O’Flaherty’s group art show in New York was Manhattan’s hottest opening with hundreds in attendance

Art brings people together…and tears them apart. Such was the case at the opening of O’Flaherty’s summer group exhibition on Thursday 14 July.

“The Patriot” is an open-call submission project in which artists of all mediums and abilities were invited to deposit their pieces – the smallest, the best – at the gallery at 55 Avenue C in the week leading up to the show. Over 700 works of art line the walls and ceiling of O’Flaherty and are only fully visible with a flashlight as they are displayed in the dark.

“We literally took whatever shit you brought in, whether it was awesome or totally trash and tried to make it into an idea,” reads a press release from O’Flaherty’s. “The Patriot is a truly democratic show where everyone is treated equally as crap.”

In what is now dubbed more of a “shitty show” than an art exhibition, the opening was hugely popular, attracting around 1,000 spectators lining the Alphabet City blocks surrounding the small gallery. That’s a lot of frustrated artists outside on a summer evening. And so, the NYPD came to break up the crowd and the opening night of The Patriot, scheduled until August 10.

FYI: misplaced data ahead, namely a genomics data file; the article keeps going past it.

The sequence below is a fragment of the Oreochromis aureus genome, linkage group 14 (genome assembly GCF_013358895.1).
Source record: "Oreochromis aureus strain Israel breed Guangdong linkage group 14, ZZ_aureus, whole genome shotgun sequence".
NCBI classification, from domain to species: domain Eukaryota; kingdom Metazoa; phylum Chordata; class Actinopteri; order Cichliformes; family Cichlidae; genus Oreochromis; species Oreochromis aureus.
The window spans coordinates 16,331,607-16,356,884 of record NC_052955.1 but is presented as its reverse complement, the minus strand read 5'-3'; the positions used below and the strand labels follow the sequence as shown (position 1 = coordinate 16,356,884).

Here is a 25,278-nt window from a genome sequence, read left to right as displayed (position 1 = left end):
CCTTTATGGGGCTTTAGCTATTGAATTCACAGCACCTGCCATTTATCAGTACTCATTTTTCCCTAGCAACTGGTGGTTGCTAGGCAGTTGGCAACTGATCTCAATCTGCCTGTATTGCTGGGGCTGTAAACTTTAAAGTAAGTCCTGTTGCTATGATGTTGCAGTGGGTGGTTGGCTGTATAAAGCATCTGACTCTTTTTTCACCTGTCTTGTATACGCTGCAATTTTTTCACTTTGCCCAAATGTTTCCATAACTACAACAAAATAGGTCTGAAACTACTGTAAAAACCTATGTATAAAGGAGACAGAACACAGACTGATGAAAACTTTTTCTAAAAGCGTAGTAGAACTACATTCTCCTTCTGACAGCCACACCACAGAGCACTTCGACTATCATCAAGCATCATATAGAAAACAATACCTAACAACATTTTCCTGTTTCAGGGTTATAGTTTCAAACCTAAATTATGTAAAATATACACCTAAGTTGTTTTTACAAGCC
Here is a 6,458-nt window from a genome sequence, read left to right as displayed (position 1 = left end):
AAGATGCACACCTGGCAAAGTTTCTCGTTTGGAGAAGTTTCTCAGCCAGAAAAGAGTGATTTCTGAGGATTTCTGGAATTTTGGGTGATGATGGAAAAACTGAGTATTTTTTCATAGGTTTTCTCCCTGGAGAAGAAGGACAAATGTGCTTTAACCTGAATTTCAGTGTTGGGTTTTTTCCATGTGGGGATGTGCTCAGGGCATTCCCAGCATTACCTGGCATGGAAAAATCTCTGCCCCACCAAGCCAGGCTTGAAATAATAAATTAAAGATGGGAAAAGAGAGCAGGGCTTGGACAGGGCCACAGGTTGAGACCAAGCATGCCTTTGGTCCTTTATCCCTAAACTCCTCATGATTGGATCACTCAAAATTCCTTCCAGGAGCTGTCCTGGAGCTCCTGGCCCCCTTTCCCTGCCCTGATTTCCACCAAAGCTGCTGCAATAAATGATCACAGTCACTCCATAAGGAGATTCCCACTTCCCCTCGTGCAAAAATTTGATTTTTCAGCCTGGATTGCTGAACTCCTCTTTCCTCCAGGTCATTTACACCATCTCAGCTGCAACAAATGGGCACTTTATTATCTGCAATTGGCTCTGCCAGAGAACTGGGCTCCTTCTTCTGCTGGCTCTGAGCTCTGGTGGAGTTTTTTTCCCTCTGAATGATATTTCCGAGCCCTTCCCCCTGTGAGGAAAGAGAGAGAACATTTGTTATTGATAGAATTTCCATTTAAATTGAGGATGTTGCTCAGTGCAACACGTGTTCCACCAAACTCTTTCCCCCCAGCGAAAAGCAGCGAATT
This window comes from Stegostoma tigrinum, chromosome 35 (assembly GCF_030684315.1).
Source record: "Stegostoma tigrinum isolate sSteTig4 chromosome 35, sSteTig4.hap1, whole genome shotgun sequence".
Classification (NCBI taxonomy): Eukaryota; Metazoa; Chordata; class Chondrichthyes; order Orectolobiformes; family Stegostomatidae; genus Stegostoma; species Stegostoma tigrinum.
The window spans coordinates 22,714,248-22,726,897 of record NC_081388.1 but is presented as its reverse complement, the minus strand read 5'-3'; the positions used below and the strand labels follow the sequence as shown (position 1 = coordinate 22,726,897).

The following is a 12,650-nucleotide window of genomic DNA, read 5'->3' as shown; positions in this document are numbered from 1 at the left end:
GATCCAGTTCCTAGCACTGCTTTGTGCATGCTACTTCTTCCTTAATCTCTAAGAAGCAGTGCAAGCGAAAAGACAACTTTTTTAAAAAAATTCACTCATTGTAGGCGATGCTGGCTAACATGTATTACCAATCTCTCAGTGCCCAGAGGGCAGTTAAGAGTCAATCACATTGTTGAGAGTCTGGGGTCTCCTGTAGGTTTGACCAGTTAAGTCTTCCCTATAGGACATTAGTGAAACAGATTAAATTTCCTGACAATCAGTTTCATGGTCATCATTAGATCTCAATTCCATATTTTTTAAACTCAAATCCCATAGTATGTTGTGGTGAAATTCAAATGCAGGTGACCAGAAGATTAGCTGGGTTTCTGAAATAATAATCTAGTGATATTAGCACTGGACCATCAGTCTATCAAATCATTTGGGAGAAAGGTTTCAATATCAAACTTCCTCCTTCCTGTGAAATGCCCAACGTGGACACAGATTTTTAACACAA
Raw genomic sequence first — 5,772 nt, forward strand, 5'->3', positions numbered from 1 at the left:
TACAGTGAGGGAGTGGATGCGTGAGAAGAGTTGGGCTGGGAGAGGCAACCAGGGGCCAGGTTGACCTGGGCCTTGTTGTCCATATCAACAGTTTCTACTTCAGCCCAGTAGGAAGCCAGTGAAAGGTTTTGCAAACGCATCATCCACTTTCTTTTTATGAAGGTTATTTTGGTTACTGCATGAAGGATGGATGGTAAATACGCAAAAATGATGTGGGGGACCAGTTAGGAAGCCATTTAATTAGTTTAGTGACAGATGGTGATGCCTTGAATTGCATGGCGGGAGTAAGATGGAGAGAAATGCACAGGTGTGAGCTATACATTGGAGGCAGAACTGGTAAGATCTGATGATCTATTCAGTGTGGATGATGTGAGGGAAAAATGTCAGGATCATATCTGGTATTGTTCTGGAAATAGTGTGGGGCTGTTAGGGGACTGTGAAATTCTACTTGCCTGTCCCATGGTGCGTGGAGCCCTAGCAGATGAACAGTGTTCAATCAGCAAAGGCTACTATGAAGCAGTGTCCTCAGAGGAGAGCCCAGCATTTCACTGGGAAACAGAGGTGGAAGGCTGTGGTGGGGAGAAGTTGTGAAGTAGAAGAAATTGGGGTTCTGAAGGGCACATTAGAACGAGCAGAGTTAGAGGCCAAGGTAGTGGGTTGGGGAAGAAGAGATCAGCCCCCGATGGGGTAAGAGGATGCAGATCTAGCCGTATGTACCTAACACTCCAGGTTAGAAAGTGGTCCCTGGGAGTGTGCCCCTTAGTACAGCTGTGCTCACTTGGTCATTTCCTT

“Thank you, go home,” gallerist Jamian Juliano-Villani shouted to the crowd through a megaphone as he was surrounded by uniformed NYPD officers Thursday night. “Move, motherfuckers, move, thank you,” she added to cheers from art fans. “We love you,” someone shouted back.

Twenty-nine-year-old artist Marissa Graziano, who had a part in the show with what appears to be the rest of the metro area, was grab a drink around the corner and heard there was a unified line around two blocks, “which I found both hilarious and interesting,” she said.

When I arrived around 9 p.m., the line had dissolved into a massive crowd that spilled out into the street,” she adds. “The wristbands that got you to Nublu were handed out as people broke the beers they brought with them. There were a few good rumors floating around about what was going on inside: a floor hanging in the gallery, Abraham Lincoln’s bloodstained pillow from his assassination on display… the cops shut it all down about half an hour later.

“It was a beautiful shit show,” recalls 30-year-old BARC artist The Dog, whose work is featured in The Patriot. “I really admire the attitude and energy that Jamian brings to the art world. End the chaos in the best way possible. It was a crazy experience.”

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